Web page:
We only have today in Sukhothai and that is solely to visit the historic park that is home to the best temple ruins in Thailand. The park was only a 20 minute walk from our hotel so after the predictable eggs and toast for breakfast we set off to explore.

As with most things in Thailand, entry was very cheap, at £2 each it was a bargain. Where to start!

Upon entering we headed for Sat Mahathat, the heart of the ancient city. It’s the most important and principle temple of Sukhothai. The centre piece of the temple, a “chedi”, is shaped like a lotus bud which characterises the art of Sukhothai. The Chedi is decorated at its base with 168 Buddha disciples walking with their hands clasped together in salutation. At both sides on the chedi stand two 12 meter high standing Buddha images called Attharot. I think a selection of photos will give this ruin the justice it deserves more than words, it was a magnificent site:

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Once we had explored the main temple we was very curious to see what the smaller temple ruins had to offer. Looking at the map we was given upon entering just created more confusion and we ended up just using basic compass navigation. Wat Sa Si was a temple built in the middle of the lake on an island located North West of Sat Mahathat (where we was) so just looking at the compass we started walking. Wat Sa Si, in our opinion had a very similar look and feel to the main temple just on a smaller scale, it differed obviously as it was surrounded by water. However reading some of the information scattered around the Chedi (bell shaped monument) was of a Sri Lankan design and the layout of the temple showed historical evidence of the prevalence of Sinhalese Buddhism. Still, it looked the same to us laymans 🙂

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There was one temple that even we could tell was totally different called Wat Si Sawai. This is the kind of temple you see in all the books and would not look out of place in the middle of the jungle, or in an Indiana Jones film. It’s three prangs were built in a Lop Buri style, or so the information board told us. The carved lintel depicted the god Vishnu who reclined on the Naga seat, apparently this indicates that this temple was originally a Hindu sanctuary. It was later transformed into a Buddhist temple.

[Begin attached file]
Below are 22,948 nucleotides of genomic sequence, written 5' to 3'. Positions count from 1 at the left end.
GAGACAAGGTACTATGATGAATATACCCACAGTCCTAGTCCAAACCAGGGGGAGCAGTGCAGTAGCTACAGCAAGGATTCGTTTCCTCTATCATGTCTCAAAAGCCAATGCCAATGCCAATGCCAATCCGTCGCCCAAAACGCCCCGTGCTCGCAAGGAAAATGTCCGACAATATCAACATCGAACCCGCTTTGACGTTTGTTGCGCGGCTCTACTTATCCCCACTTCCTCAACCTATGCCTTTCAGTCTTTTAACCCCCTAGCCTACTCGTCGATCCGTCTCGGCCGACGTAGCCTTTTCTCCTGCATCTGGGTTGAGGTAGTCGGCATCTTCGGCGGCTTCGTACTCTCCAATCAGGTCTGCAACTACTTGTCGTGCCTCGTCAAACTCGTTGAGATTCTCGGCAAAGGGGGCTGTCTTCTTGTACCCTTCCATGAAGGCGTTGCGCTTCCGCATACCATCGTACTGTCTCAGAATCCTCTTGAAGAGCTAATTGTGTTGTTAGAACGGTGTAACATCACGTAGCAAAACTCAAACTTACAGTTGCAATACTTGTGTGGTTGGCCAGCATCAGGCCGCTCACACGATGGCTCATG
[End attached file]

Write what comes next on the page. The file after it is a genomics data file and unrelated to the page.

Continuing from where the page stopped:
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One thing we was starting to realise as we walked around the historical park was just how nice it is here. The temples and ruins are beautiful, but the park itself is very well kept with a nice relaxed atmosphere, a far cry from Pattaya and Bangkok. Unlike a lot of other historical sites, temples and shrines we have been to it didn’t have the touristy feel to it and there was very few people there.

The inner park is not too big and can be accessed all by foot. If you want to explore the north and west temples you will need to hire a bike, they are 60p each so well within budget. Cycling to the north ad finding another temple that looked like it could be very interesting we found another ticket booth and soon found out that it was another £2 each to enter. After all the temples looking quite the same we decided to not pay and just explored the smaller ruins all around the area. We actually stumbled across this monument that is probably one of our favourites and was just at the side of the main road.

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Reaching the west area there was yet again another ticket booth, so we asked if you had to pay to access all the other areas and found out only the east and south are free. So predictably we made our way south to find a headless Buddha. After a 20 minute ride we found ourself in the middle of the countryside and in front of temple ruins that had not been restored at all. It was actually great to see it in this state, you could work out where the wall would have been, and from what was left imagine what it could have looked like. Again, we was the only people there.

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I would highly recommend a stop off in Sukhothai if you are visiting the North of Thailand. It’s only 5 hours from Chiang Mai and 7 hours from Bangkok by bus so makes a good stopping point between the two (unless you like spending 12 hours on a bus!). The north already feels a little different to the south, there’s less of an emphasis on tourism, people seem more genuine, less likely to try and rip you off and English is not so widely spoken. There was a number of school trips at the historical park whilst we was there and we were shocked at their politeness, every one of them waved at us and said hello. We joked how if this was England they would all be fighting, teacher screaming and instead of saying hello they’d probably just throw stones at us! 🙂

Feeling all templed out we called it a day around 4pm and set off on the short walk back ot our hotel. There’s not too many restaurants around this part of Sukothai so we grabbed dinner at the hotel and spent the evening preparing for our next stop – Chiang Mai.